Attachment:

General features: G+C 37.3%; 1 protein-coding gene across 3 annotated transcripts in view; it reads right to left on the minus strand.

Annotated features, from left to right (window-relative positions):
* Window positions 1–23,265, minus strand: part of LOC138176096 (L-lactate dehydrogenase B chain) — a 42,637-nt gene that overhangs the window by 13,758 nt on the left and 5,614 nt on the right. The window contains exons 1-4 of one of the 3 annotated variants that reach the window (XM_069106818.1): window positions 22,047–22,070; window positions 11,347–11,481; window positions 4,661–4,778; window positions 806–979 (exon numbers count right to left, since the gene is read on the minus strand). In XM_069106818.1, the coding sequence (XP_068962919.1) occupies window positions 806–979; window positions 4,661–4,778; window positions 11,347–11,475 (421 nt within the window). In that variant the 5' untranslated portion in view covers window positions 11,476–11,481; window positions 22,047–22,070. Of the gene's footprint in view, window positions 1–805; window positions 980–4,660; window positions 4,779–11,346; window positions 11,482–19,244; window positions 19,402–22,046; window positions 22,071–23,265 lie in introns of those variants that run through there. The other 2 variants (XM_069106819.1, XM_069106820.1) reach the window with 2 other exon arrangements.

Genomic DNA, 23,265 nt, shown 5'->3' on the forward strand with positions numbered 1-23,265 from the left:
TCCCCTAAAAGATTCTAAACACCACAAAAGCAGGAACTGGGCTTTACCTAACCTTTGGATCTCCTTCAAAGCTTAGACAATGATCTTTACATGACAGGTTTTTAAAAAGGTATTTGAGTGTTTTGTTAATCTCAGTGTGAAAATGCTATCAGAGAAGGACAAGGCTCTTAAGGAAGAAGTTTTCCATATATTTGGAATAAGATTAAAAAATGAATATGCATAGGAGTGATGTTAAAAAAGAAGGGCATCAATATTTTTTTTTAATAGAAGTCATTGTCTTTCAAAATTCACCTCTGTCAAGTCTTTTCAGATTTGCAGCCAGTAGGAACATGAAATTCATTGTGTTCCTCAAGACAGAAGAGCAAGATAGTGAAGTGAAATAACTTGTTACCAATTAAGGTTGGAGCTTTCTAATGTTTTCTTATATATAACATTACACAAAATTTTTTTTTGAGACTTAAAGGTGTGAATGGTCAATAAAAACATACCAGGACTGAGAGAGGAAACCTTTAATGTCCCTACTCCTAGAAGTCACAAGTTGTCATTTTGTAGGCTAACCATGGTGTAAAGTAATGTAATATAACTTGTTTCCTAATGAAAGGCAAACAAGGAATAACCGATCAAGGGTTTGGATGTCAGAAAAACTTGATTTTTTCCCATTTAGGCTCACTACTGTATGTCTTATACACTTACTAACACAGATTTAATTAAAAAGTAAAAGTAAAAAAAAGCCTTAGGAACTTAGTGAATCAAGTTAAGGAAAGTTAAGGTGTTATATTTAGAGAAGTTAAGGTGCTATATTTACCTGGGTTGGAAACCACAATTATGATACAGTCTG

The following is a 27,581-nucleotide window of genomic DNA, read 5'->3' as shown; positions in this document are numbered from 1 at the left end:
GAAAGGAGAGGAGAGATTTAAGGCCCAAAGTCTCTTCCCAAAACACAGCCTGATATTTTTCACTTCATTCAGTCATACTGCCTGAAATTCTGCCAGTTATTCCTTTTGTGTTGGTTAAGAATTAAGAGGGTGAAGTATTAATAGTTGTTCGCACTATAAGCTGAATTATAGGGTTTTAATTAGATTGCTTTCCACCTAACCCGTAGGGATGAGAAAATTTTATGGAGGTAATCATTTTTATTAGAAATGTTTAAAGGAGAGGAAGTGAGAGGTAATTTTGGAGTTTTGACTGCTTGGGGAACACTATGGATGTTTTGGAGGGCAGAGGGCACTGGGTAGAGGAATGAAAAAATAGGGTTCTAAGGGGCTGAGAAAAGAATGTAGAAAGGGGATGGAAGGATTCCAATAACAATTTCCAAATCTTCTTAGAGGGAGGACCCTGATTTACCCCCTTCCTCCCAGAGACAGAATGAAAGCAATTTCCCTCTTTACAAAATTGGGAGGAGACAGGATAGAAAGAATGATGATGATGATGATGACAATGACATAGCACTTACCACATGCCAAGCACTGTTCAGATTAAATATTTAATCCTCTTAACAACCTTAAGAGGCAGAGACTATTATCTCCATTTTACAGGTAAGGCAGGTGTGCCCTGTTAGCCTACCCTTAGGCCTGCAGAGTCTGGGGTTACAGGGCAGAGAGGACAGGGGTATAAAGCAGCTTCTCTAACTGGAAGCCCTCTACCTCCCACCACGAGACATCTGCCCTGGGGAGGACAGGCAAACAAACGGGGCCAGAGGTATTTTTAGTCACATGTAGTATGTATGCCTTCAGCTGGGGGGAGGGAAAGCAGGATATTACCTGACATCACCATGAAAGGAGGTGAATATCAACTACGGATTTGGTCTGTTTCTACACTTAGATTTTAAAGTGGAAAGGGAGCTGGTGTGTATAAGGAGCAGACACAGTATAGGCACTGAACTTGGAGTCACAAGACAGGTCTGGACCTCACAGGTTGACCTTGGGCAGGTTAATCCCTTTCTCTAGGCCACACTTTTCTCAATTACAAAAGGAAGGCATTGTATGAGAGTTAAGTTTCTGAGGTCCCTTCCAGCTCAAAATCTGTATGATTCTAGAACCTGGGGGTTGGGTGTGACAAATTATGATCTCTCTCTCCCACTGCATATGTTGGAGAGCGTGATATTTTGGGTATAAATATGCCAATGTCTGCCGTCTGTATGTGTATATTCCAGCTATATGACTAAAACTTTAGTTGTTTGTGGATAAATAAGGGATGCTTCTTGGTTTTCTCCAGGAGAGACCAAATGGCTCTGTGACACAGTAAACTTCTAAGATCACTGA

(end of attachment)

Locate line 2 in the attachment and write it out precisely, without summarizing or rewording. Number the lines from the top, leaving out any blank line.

Annotated features, from left to right (window-relative positions):